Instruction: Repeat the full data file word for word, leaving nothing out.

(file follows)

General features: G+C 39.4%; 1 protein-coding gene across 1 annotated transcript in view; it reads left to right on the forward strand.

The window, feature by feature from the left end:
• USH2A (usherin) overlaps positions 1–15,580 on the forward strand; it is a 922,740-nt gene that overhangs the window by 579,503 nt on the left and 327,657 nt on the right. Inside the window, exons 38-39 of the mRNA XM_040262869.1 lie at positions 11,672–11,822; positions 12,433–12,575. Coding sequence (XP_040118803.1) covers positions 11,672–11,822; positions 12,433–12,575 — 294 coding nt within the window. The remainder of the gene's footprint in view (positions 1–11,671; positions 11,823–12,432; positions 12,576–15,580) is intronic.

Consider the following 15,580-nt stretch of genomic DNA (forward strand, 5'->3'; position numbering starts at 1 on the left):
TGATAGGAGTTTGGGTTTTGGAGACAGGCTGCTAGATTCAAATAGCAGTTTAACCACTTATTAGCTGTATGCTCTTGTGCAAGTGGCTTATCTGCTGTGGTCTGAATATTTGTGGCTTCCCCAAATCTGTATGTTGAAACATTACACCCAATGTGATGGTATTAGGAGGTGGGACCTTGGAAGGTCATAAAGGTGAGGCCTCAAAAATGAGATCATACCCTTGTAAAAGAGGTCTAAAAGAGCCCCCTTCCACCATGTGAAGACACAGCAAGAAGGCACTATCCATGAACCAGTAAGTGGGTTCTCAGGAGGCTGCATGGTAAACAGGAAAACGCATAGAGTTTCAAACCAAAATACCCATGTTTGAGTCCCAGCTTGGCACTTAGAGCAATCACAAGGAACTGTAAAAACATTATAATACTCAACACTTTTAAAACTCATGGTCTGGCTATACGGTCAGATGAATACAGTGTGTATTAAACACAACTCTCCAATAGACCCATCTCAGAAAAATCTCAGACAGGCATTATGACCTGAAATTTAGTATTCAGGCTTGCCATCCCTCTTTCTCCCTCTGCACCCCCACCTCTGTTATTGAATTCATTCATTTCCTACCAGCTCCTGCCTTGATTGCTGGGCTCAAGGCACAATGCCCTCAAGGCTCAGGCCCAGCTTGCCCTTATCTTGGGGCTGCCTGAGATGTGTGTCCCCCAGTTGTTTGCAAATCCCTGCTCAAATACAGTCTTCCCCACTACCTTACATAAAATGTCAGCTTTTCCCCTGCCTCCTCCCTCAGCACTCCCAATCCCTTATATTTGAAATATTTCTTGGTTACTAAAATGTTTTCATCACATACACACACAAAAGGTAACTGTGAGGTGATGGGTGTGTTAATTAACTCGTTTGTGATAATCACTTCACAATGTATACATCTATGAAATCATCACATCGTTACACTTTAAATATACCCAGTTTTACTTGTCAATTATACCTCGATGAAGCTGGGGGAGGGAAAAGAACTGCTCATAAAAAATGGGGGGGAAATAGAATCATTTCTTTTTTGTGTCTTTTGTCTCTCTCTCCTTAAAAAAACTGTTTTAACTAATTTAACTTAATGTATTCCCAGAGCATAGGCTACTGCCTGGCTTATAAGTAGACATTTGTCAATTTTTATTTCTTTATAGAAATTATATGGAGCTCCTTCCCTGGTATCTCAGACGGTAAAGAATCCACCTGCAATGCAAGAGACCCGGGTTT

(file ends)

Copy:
General features: G+C 39.4%; 1 protein-coding gene across 1 annotated transcript in view; it reads left to right on the forward strand.

The window, feature by feature from the left end:
• USH2A (usherin) overlaps positions 1–15,580 on the forward strand; it is a 922,740-nt gene that overhangs the window by 579,503 nt on the left and 327,657 nt on the right. Inside the window, exons 38-39 of the mRNA XM_040262869.1 lie at positions 11,672–11,822; positions 12,433–12,575. Coding sequence (XP_040118803.1) covers positions 11,672–11,822; positions 12,433–12,575 — 294 coding nt within the window. The remainder of the gene's footprint in view (positions 1–11,671; positions 11,823–12,432; positions 12,576–15,580) is intronic.

Consider the following 15,580-nt stretch of genomic DNA (forward strand, 5'->3'; position numbering starts at 1 on the left):
TGATAGGAGTTTGGGTTTTGGAGACAGGCTGCTAGATTCAAATAGCAGTTTAACCACTTATTAGCTGTATGCTCTTGTGCAAGTGGCTTATCTGCTGTGGTCTGAATATTTGTGGCTTCCCCAAATCTGTATGTTGAAACATTACACCCAATGTGATGGTATTAGGAGGTGGGACCTTGGAAGGTCATAAAGGTGAGGCCTCAAAAATGAGATCATACCCTTGTAAAAGAGGTCTAAAAGAGCCCCCTTCCACCATGTGAAGACACAGCAAGAAGGCACTATCCATGAACCAGTAAGTGGGTTCTCAGGAGGCTGCATGGTAAACAGGAAAACGCATAGAGTTTCAAACCAAAATACCCATGTTTGAGTCCCAGCTTGGCACTTAGAGCAATCACAAGGAACTGTAAAAACATTATAATACTCAACACTTTTAAAACTCATGGTCTGGCTATACGGTCAGATGAATACAGTGTGTATTAAACACAACTCTCCAATAGACCCATCTCAGAAAAATCTCAGACAGGCATTATGACCTGAAATTTAGTATTCAGGCTTGCCATCCCTCTTTCTCCCTCTGCACCCCCACCTCTGTTATTGAATTCATTCATTTCCTACCAGCTCCTGCCTTGATTGCTGGGCTCAAGGCACAATGCCCTCAAGGCTCAGGCCCAGCTTGCCCTTATCTTGGGGCTGCCTGAGATGTGTGTCCCCCAGTTGTTTGCAAATCCCTGCTCAAATACAGTCTTCCCCACTACCTTACATAAAATGTCAGCTTTTCCCCTGCCTCCTCCCTCAGCACTCCCAATCCCTTATATTTGAAATATTTCTTGGTTACTAAAATGTTTTCATCACATACACACACAAAAGGTAACTGTGAGGTGATGGGTGTGTTAATTAACTCGTTTGTGATAATCACTTCACAATGTATACATCTATGAAATCATCACATCGTTACACTTTAAATATACCCAGTTTTACTTGTCAATTATACCTCGATGAAGCTGGGGGAGGGAAAAGAACTGCTCATAAAAAATGGGGGGGAAATAGAATCATTTCTTTTTTGTGTCTTTTGTCTCTCTCTCCTTAAAAAAACTGTTTTAACTAATTTAACTTAATGTATTCCCAGAGCATAGGCTACTGCCTGGCTTATAAGTAGACATTTGTCAATTTTTATTTCTTTATAGAAATTATATGGAGCTCCTTCCCTGGTATCTCAGACGGTAAAGAATCCACCTGCAATGCAAGAGACCCGGGTTT